A Woollies spokesperson said: ‘We know some customers prefer to be served by a team member and that’s why there is always that option in all of our stores.

‘Millions of transactions are made using our self service checkouts every single day.

‘The use of self service technology is commonplace from airports to railway stations, and customer feedback shows our self-serve checkouts are popular for their convenience and speed.’

‘Our supermarkets employ more team members than ever before as we expand to cater to a range of different shopping needs – from rapid grocery delivery, to the traditional in-store experience, as well as other convenient options like Direct to Boot.

‘We know there’s many different opinions on the use of this technology and that’s why we have a range of ways for customers to complete their shop.’

Millions of shoppers use the self service checkouts every day, according to Woolworths

Millions of shoppers use the self service checkouts every day, according to Woolworths

Coles 

Coles says it remains focused on offering a range of register options for customers.

‘Self-service checkouts are a great option for customers because they offer convenience and efficiency when shopping in our stores to help customers check out more quickly and pack their bags the way they like,’ a spokesman said.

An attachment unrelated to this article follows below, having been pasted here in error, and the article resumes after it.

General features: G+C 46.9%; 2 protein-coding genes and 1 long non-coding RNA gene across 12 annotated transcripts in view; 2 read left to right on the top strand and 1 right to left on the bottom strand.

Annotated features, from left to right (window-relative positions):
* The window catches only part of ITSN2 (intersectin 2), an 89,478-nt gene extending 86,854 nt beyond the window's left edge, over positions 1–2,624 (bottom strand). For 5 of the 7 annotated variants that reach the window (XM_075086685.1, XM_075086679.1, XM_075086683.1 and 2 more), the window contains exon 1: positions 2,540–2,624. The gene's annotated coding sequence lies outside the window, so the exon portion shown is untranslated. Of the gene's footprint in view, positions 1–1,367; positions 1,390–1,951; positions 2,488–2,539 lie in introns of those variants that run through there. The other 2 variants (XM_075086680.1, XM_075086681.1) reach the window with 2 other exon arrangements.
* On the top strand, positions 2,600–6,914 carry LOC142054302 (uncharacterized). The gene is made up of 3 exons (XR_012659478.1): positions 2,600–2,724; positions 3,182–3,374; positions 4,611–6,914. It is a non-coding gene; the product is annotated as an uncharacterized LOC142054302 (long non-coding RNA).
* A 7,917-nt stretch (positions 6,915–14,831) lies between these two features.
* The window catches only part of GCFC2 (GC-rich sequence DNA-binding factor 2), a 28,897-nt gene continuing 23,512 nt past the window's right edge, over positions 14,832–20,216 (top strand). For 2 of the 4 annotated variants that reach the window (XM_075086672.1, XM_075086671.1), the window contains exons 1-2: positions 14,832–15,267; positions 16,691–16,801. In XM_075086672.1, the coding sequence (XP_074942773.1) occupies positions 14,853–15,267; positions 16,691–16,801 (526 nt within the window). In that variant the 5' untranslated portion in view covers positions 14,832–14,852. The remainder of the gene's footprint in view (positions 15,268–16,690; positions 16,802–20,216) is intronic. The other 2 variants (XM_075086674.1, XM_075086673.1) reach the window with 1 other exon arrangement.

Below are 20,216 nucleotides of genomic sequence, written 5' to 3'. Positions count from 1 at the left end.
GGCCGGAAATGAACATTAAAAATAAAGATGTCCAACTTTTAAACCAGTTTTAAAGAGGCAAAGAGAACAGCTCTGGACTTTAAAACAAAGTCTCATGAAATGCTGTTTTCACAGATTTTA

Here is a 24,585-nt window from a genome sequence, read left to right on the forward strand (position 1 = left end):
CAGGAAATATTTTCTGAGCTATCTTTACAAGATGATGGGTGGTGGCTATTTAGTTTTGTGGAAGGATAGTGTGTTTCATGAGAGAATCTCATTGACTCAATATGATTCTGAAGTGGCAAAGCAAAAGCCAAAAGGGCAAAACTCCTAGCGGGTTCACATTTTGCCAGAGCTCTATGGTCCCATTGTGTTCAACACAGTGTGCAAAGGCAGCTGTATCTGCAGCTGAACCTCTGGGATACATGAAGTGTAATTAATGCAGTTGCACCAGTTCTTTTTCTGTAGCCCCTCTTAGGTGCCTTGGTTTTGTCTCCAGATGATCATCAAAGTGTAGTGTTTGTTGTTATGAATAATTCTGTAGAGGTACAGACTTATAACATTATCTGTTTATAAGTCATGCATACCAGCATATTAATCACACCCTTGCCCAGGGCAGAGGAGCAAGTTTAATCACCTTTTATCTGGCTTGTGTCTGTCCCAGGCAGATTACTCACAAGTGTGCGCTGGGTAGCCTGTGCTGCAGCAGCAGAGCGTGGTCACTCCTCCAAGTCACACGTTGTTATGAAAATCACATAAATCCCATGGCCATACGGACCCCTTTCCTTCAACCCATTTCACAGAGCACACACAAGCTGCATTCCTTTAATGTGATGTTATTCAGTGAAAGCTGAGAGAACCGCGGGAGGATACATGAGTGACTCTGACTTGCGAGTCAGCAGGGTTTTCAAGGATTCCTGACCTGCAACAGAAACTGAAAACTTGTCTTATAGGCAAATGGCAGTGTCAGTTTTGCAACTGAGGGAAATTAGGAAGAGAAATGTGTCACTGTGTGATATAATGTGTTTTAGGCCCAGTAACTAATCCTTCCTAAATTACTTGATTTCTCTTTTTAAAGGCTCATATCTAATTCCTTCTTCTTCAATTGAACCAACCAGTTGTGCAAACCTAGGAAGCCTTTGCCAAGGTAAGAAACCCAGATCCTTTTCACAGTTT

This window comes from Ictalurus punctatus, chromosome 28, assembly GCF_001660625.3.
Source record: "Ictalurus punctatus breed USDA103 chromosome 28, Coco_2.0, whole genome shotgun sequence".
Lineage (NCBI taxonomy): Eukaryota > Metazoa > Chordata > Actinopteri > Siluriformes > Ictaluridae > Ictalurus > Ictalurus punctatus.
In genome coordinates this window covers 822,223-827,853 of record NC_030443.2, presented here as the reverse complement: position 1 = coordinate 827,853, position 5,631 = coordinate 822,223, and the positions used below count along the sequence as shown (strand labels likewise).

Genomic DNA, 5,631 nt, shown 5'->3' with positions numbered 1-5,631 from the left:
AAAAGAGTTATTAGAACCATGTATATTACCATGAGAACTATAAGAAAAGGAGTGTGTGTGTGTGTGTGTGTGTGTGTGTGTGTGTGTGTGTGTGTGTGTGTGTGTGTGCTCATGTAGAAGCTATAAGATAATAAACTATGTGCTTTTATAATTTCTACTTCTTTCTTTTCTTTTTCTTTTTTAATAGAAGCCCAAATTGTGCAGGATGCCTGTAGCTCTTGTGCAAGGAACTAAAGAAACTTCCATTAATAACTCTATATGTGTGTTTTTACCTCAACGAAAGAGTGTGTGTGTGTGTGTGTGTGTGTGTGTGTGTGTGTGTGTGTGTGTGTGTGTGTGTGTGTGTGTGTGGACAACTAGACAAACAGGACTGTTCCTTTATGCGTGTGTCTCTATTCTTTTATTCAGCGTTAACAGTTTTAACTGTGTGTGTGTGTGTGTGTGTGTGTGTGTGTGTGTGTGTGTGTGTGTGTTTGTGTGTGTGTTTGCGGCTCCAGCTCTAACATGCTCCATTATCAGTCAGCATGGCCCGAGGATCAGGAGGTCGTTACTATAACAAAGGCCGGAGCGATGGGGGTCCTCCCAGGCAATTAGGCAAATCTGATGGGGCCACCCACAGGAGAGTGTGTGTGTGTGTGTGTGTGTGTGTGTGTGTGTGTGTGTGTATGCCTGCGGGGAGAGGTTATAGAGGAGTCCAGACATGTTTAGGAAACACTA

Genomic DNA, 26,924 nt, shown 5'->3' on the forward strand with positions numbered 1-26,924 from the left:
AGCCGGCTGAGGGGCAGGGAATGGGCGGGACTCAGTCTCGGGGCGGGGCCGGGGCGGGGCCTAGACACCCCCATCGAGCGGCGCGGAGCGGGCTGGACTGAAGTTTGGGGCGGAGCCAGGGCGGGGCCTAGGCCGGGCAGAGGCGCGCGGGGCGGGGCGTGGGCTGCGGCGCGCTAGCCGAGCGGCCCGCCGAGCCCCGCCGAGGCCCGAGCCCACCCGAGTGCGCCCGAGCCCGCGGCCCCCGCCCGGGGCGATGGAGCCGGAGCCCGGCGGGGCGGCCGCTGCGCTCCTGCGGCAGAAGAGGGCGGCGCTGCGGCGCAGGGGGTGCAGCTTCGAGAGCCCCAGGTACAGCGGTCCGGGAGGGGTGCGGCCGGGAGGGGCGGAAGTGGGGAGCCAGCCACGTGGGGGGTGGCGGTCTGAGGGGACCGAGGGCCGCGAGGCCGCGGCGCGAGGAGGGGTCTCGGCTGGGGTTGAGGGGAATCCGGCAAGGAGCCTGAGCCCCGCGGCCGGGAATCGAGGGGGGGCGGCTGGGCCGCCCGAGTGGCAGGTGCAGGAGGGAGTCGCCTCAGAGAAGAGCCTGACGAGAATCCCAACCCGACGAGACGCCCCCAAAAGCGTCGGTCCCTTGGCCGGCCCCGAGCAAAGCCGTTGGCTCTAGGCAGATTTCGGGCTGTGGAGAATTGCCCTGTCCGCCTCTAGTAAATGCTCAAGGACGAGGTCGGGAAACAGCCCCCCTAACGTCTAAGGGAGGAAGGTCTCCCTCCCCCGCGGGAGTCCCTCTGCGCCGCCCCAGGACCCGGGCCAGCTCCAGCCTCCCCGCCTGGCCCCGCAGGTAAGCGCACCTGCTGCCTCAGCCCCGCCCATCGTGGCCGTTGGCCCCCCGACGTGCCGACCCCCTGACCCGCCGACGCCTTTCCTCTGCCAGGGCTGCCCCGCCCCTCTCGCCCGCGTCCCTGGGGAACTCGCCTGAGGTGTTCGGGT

‘Because of this they are the checkout of choice for more than 2 in 3 customers, and we continue to see these numbers increase.

‘Over the past year, we have seen greater customer satisfaction and uptake in our self-service options. Of course, if customers prefer to be served by a team member, someone will always be available in the service area to serve them.

‘We have never been more committed to supporting Australians with employment opportunities, having recruited an additional 22,000 team members compared to five years ago.’

Coles says more than two thirds of its customers prefer the convenience of self-serve checkouts (pictured)

Coles says more than two thirds of its customers prefer the convenience of self-serve checkouts (pictured)

Aldi

Aldi recently announced its rollout of self-serve checkouts will by ramped up, two years after the first one was installed in inner-Sydney Darlinghurst as part of a trial.

By the end of the 2023, about 200  of its 580 stores will have self-checkouts.

Aldi sees the technology as a win-win as it is not only efficient for customers but also frees up staff to focus on customer service, stock replenishment and store presentation.

Instead of answering questions, Aldi referred Daily Mail Australia to a fact sheet on its website with comments from national store operations director Hayden Pierce.

‘Aldi stores will continue to operate with both self-checkouts and staffed checkouts, so customers will still be able to choose the option they prefer,’ he says on the website.

‘Customers can ask an Aldi employee to open a staffed checkout if there is not one already available.’

 

Around 200 of Aldi's 580 stores across Australia will have self-serve checkkouts by December

Around 200 of Aldi’s 580 stores across Australia will have self-serve checkkouts by December

Self-serve checkouts are here to says, unlike those in Costco outlets in the US (pictured)

Self-serve checkouts are here to says, unlike those in Costco outlets in the US (pictured)